Family Car Review: 2016 Hyundai Tucson



Estimated Reading Time 2 Minutes

The basics:

Base price: $24,400 + taxes
As tested: $36,600 + taxes
Highway fuel economy: 8.4-9.0 L/100 kms
City fuel economy: 9.9-11.0 L/100 kms
Competition: Ford Escape, Honda CRV, Toyota RAV4, Volkswagon Tiguan
Made in: Korea

New for 2016 is the redesigned Tucson, and just another reminder that
the Korean brands are doing it right. Don’t let the base price fool
you, though. The $24,400 price tag on the lowest trim level leaves out
features that most Canadians would need on a crossover – the most
noteworthy being all wheel drive. But moving up just a couple of trim
levels, you suddenly start to get a very well kitted out vehicle with a
great fit and finish. At just shy of $37,000, the tester we had, really
left us wanting for nothing except air conditioned seats on a really hot
day.

One of the big changes for 2016 is the available 1.6-litre turbo
engine coupled with a dual clutch transmission. We really enjoyed the
smooth, refined feel of the Tucson. The exception, however, was pulling
away quickly from a stop sign or accelerating quickly on the highway. The delay of power was annoying and when the turbo did kick in, the
acceleration was rather jolting. But the fuel economy on the turbo is
even better than the standard 2-litre engine. And even when I was having
fun with this car around the city, fuel economy numbers were an
impressive 9 litres per 100 kilometres.

On the inside, the Tucson is comfortable and well laid-out with,
according to Hyundai, more interior cargo capacity than the much larger
BMW X5. A rear facing child seat will make front passengers somewhat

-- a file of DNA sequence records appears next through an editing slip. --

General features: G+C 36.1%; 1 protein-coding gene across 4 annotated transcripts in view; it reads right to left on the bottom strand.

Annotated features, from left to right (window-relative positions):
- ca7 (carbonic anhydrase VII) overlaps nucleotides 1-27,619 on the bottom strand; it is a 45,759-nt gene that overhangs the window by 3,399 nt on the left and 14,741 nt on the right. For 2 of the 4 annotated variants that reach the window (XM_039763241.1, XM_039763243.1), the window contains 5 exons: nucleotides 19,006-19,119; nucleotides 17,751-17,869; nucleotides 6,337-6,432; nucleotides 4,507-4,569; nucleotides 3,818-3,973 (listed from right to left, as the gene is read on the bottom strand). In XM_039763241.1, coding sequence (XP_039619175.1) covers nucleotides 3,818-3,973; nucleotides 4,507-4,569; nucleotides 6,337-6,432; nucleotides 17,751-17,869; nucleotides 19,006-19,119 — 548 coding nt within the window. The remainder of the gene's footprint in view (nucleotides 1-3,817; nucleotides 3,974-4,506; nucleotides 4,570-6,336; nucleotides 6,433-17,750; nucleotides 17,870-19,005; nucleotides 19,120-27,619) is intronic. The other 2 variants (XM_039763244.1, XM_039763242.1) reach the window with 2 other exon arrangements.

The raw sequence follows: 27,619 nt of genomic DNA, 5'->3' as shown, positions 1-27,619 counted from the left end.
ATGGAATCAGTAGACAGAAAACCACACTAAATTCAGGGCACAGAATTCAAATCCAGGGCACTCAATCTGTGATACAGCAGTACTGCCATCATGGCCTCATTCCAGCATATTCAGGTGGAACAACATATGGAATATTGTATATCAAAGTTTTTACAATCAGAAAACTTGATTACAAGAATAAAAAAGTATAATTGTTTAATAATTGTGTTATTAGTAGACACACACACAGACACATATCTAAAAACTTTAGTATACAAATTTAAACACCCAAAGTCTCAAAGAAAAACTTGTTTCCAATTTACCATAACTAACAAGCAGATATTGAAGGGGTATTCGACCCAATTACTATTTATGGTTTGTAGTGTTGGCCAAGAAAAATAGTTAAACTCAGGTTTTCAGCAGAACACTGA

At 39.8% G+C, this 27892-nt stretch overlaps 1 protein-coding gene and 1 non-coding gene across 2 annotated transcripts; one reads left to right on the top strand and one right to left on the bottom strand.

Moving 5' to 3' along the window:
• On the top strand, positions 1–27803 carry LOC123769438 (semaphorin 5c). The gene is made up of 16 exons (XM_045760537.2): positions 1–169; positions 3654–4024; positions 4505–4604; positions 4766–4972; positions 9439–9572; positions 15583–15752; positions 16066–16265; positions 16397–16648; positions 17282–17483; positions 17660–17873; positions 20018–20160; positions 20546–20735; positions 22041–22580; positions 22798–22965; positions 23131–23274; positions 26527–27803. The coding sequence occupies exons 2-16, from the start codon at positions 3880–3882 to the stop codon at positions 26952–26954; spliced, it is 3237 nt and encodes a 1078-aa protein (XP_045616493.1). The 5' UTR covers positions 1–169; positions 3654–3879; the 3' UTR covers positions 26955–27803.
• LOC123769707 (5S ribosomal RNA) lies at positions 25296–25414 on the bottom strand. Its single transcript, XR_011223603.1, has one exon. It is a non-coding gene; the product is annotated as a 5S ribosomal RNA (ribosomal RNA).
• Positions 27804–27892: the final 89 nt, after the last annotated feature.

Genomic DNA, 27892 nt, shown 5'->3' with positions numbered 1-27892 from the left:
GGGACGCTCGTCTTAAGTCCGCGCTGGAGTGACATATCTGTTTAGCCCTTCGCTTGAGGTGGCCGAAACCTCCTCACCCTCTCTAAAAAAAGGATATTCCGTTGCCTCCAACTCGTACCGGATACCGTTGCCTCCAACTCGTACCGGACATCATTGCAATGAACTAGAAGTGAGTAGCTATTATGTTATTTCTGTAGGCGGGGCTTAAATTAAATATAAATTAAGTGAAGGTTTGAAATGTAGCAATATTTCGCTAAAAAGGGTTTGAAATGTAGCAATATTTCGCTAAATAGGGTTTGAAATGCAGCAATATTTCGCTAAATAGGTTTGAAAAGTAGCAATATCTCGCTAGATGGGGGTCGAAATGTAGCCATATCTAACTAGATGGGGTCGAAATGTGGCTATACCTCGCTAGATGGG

cramped, however, as I uncovered in our standardized testing. You can
see that test and our full review of the Tucson by watching the video
above. But here’s our general takeaway:

Family Wheels pros: 

  • strong value
  • great storage capacity for a
    mid-sized crossover
  • good standard features include heated front seats,
    rear back-up camera and numerous safety features you often have to
    spend big money on
  • the new optional turbo does not require premium
    fuel
  • Hyundai’s 100,000 km/5 year warranty

Family Wheels cons:

  • turbo doesn’t respond well to
    sudden acceleration
  • some cheap plastics still found throughout the
    cabin
  • only moderate legroom for front passengers when rear-facing child
    seats in place
  • hundreds of stylish perforations in the leather seating
    could making cleaning up kid messes difficult

Family Wheels target: one to two child families, best if already in forward facing child seats or boosters

Family Wheels driver comfort score: 4/5

Family Wheels rear passenger score: 3.5/5

Family Wheels trunk test score: 4.5/5

Family Wheels driveability score: 4/5

Family Wheels fuel economy score: 4/5

Family Wheels value score: 4.5/5

~ Paul Karchut is an award-winning journalist based out of Calgary. For reviews, giveaways or to contact Paul, visit FamilyWheels.ca or find him on Twitter: @FamilyWheels.

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